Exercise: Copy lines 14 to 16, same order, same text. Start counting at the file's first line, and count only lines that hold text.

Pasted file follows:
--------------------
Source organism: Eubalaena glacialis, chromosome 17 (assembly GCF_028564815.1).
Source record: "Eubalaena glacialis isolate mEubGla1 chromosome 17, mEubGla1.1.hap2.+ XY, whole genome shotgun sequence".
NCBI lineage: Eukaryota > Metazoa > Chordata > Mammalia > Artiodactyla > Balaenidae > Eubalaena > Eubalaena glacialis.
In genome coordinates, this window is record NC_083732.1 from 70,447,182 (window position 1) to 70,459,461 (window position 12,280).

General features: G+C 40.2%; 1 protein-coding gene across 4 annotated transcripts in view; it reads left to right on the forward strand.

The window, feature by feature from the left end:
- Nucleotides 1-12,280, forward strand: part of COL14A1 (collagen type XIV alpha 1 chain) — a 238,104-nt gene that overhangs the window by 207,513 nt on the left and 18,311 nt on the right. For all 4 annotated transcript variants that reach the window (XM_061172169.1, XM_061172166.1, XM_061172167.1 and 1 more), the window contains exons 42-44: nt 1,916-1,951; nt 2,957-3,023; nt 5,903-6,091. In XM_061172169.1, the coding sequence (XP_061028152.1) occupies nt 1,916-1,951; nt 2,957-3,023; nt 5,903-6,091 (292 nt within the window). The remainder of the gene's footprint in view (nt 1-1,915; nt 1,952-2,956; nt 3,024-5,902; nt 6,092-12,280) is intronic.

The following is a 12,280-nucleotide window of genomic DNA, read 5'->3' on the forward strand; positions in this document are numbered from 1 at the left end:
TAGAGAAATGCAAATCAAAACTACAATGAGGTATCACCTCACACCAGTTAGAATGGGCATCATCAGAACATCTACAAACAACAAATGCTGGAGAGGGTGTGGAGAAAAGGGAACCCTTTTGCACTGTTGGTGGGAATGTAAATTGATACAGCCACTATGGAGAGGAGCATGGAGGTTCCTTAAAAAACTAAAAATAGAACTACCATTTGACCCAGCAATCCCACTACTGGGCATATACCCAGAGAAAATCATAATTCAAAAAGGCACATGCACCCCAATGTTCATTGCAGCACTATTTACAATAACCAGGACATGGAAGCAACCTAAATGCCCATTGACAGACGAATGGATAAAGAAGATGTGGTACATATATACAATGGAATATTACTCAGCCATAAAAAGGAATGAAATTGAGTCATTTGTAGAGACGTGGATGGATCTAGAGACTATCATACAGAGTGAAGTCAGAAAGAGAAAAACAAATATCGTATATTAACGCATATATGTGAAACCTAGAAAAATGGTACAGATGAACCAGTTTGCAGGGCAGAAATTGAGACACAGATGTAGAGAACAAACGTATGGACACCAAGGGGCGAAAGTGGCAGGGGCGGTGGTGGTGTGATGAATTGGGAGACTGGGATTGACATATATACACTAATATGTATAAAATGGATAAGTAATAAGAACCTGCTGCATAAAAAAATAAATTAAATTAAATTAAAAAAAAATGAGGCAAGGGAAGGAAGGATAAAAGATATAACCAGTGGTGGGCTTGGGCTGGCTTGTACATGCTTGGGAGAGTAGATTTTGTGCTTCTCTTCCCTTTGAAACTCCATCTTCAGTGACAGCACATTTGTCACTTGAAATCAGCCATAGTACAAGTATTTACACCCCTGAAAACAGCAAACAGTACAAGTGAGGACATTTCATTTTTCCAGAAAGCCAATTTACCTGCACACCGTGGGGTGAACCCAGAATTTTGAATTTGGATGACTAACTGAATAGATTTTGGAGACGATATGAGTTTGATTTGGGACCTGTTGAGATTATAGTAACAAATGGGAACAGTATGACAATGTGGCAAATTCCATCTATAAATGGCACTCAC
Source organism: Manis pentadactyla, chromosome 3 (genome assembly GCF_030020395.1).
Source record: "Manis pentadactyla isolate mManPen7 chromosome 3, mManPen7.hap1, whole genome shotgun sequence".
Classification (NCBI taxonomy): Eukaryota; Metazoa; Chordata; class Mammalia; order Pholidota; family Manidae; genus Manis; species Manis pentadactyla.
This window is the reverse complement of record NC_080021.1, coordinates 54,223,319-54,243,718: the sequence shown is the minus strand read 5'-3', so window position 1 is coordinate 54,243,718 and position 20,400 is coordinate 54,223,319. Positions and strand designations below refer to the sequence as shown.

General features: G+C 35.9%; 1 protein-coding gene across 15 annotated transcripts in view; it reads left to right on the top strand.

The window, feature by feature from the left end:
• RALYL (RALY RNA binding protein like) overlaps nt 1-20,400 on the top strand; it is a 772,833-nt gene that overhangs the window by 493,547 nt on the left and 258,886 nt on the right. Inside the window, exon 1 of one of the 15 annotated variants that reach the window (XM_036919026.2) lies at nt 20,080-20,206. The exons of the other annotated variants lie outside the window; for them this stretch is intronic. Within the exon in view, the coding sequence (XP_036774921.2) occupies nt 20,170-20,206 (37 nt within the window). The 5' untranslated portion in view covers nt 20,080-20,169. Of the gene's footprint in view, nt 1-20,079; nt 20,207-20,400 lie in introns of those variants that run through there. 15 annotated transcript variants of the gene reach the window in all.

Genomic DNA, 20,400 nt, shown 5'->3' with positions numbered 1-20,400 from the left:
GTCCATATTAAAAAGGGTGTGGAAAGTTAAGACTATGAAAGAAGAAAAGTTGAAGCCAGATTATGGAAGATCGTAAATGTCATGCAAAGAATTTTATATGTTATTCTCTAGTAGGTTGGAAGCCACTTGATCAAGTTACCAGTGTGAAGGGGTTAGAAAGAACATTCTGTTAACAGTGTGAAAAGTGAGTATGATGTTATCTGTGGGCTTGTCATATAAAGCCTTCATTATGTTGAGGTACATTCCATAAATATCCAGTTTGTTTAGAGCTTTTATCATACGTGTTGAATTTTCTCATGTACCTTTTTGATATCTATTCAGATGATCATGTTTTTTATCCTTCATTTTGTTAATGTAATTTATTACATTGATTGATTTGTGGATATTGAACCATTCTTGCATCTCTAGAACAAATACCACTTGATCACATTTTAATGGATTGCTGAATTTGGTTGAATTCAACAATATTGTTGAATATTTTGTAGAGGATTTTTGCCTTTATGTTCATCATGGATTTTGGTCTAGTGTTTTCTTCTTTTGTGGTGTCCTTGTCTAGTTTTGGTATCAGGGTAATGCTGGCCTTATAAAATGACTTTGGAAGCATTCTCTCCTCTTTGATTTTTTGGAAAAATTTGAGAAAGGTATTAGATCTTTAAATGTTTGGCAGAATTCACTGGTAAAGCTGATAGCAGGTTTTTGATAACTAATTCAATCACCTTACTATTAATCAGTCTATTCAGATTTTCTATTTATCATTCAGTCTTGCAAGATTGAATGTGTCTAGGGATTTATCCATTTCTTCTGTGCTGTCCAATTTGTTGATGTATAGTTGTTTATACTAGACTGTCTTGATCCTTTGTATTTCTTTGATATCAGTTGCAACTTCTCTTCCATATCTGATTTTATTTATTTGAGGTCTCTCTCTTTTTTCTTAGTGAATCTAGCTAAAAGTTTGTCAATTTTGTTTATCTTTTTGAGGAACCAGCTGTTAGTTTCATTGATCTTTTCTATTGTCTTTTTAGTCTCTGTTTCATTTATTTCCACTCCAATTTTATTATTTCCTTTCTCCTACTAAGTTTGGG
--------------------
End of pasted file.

General features: G+C 35.9%; 1 protein-coding gene across 15 annotated transcripts in view; it reads left to right on the top strand.

The window, feature by feature from the left end:
• RALYL (RALY RNA binding protein like) overlaps nt 1-20,400 on the top strand; it is a 772,833-nt gene that overhangs the window by 493,547 nt on the left and 258,886 nt on the right. Inside the window, exon 1 of one of the 15 annotated variants that reach the window (XM_036919026.2) lies at nt 20,080-20,206. The exons of the other annotated variants lie outside the window; for them this stretch is intronic. Within the exon in view, the coding sequence (XP_036774921.2) occupies nt 20,170-20,206 (37 nt within the window). The 5' untranslated portion in view covers nt 20,080-20,169. Of the gene's footprint in view, nt 1-20,079; nt 20,207-20,400 lie in introns of those variants that run through there. 15 annotated transcript variants of the gene reach the window in all.